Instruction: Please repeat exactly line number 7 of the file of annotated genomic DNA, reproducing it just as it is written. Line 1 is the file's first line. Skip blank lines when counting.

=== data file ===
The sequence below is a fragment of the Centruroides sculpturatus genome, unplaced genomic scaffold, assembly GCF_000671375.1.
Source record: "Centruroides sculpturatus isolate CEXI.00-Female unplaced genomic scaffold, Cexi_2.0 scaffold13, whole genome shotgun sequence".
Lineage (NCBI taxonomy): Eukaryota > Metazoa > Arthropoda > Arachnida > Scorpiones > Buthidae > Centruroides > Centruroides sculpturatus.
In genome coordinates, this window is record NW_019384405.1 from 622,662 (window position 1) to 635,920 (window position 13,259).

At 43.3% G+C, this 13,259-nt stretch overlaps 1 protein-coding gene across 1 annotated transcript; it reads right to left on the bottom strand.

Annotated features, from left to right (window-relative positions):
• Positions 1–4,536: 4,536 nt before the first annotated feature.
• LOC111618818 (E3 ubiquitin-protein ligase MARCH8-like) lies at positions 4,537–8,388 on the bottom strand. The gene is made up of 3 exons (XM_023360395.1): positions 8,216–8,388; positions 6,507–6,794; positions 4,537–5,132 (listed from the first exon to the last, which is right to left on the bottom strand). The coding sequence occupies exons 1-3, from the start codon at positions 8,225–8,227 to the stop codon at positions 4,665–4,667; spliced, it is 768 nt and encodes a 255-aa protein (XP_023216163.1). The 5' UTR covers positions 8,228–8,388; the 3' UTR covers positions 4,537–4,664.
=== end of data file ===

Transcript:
• Positions 1–4,536: 4,536 nt before the first annotated feature.